Bavarian history: Salt – white gold
We can’t imagine our life without salt any more, whether it’s for breakfast, lunch or dinner, we cannot do without this seasoning. It’s hard to imagine that salt was more valuable than gold just a few hundred years ago. Once a sign of wealth and power, today it’s a mass product at a bargain price.
Nowadays, salt is mainly used to season food. Several hundred years ago though it mainly served as a substitute for a fridge. People in the Middle Ages mainly used salt to preserve food besides as a condiment, which is why this white gold was so important among the population.
Munich, the salt stronghold
The salt trade boomed in the 12th and 13th century in Bavaria, especially in the regional capital of Munich, whose foundation was largely determined by the salt trade. And all of this was anything but a coincidence: In 1158, Duke Henry the Lion had the Isar bridge near Oberführing that was owned by the Prince-Bishop of Freising destroyed to divert the salt trade route that ran over it to his own bridge near Munich. As a result, the salt traders now had to pay the market & bridge taxes to him instead of Bishop Otto of Freising when crossing his bridge. Munich therefore developed from a small cluster into a relatively wealthy, medieval village. Munich also acquired the so-called staple right, according to which the condiment coming from Berchtesgaden and Bad Reichenhall had to be unloaded in the city for several days and offered for sale before it was allowed to be transported onwards. When Emperor Louis of Bavaria gave Munich the salt trading monopoly for the southern German region in 1332, the city even had to be expanded as a result. However, it wasn’t just Munich that benefited from the flourishing salt business; the salt trade provided jobs in the mines, forests and Bad Reichenhall, Berchtesgaden and Marktschellenberg saltworks for the whole district.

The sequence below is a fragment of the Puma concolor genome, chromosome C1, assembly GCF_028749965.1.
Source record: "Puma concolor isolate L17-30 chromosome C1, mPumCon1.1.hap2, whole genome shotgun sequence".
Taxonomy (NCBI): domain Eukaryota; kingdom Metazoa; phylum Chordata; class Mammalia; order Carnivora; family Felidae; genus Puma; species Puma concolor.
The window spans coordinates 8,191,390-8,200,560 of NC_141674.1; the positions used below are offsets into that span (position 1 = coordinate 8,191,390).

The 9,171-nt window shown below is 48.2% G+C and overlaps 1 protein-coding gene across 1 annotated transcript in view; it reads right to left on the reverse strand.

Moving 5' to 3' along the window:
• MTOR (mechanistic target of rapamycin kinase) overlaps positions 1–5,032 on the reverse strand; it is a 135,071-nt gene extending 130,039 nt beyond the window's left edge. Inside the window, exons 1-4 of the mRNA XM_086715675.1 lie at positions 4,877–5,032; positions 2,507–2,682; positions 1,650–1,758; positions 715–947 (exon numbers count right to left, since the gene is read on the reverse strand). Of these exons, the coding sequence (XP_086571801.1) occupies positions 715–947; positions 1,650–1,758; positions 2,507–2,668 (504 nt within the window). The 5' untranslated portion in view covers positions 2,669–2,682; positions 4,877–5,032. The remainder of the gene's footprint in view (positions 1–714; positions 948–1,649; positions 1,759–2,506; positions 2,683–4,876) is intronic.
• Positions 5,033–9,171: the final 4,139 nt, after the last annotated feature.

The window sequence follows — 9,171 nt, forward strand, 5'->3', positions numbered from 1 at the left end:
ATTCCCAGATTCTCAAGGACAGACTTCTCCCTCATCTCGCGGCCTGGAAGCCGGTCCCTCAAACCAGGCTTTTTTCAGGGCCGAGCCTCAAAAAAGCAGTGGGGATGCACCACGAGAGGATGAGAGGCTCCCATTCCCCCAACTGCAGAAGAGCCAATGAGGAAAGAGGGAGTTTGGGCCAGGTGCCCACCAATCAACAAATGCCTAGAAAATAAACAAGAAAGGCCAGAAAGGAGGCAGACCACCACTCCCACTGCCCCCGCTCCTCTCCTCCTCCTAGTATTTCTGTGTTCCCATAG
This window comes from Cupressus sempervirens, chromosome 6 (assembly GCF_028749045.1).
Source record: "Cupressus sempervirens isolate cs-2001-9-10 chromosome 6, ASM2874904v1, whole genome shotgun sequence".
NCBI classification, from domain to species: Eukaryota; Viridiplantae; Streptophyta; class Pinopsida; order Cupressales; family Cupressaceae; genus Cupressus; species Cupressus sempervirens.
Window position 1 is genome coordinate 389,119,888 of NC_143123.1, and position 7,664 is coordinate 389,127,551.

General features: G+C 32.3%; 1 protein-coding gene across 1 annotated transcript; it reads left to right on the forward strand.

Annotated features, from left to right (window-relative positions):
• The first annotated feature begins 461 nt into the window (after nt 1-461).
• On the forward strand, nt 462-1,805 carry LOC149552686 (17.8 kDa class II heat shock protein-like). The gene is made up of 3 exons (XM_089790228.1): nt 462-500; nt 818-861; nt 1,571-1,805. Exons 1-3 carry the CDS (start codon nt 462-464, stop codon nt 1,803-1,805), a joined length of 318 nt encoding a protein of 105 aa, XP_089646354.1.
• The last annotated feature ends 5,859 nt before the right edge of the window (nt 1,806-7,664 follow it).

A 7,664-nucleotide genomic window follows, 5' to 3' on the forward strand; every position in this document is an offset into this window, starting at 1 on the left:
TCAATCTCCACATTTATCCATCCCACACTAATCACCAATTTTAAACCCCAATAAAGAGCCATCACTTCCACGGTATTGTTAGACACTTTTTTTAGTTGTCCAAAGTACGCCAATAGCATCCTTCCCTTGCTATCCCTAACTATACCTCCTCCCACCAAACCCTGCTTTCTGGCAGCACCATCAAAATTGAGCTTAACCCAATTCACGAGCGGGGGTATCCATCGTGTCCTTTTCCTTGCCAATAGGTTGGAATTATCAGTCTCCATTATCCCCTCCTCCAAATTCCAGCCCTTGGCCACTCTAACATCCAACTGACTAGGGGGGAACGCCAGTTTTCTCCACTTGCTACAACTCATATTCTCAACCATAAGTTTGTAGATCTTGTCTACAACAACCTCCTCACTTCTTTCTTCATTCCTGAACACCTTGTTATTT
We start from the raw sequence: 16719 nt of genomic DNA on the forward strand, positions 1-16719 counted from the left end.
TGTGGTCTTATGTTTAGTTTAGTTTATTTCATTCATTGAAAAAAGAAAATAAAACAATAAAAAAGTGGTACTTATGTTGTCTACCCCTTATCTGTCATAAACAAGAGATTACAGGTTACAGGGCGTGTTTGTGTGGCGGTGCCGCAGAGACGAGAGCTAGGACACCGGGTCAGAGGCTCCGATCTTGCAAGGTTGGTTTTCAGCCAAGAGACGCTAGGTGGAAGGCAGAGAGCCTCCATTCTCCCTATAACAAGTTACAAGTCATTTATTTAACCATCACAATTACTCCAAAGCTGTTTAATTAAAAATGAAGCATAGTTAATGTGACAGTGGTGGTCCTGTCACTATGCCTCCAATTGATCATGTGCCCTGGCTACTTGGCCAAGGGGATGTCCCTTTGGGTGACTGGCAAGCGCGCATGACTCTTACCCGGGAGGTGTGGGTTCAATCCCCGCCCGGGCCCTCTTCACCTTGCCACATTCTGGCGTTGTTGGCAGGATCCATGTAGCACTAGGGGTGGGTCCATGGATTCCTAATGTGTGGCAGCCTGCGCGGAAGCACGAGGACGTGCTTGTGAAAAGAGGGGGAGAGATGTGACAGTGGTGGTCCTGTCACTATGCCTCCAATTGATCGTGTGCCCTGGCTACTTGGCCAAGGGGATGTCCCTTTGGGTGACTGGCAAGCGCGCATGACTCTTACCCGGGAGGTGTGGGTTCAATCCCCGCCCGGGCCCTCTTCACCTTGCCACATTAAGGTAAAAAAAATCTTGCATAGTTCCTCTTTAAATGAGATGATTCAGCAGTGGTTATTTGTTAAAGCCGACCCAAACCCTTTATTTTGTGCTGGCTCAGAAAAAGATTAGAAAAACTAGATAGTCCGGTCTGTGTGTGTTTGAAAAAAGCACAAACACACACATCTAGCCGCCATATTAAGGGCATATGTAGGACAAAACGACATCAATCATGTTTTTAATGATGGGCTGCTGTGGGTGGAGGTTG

Salt mining in Berchtesgadener Land
Berchtesgadener Land is shaped by salt, as the white gold has been extracted from both the mountains and alpine brine in Bad Reichenhall for thousands of years. The history of salt mining in Berchtesgaden dates back to the 12th century when salt extraction starts on the Tuval near Schellenberg in 1193. The Berchtesgaden salt mine was founded roughly 300 years later in 1517 and the mine is therefore celebrating its 500th anniversary this year. As part of the celebrations, the salt mine is providing a variety-packed anniversary programme which offers guided tours with special effects and events, such as Deichel drilling (wooden pipes) and salt boiling, throughout the year.
Hiking on historical paths
The historical trails of salt transport and mining can still be followed today on tours. The SalzAlpenSteig, a premium long-distance hiking trail that follows the trail of salt over 18 day stages and a distance of more than 230 kilometres from Chiemsee to Berchtesgadener Land past Königssee as far as the Salzkammergut in Austria, is ideal for sporty types. Slightly less time consuming is the hike over the Berchtesgadener Salzberg, which leads past old mine tunnels with a wonderful view. The tour through the Alte Saline, which includes both a salt museum and part of the extensive tunnel system, is also worth a visit and offers visitors an insight into the world of white gold. Anyone who is therefore interested in topics to do with salt and wants to find out more about Munich’s origins, is well catered for in Bavaria with its rich history and numerous attractions.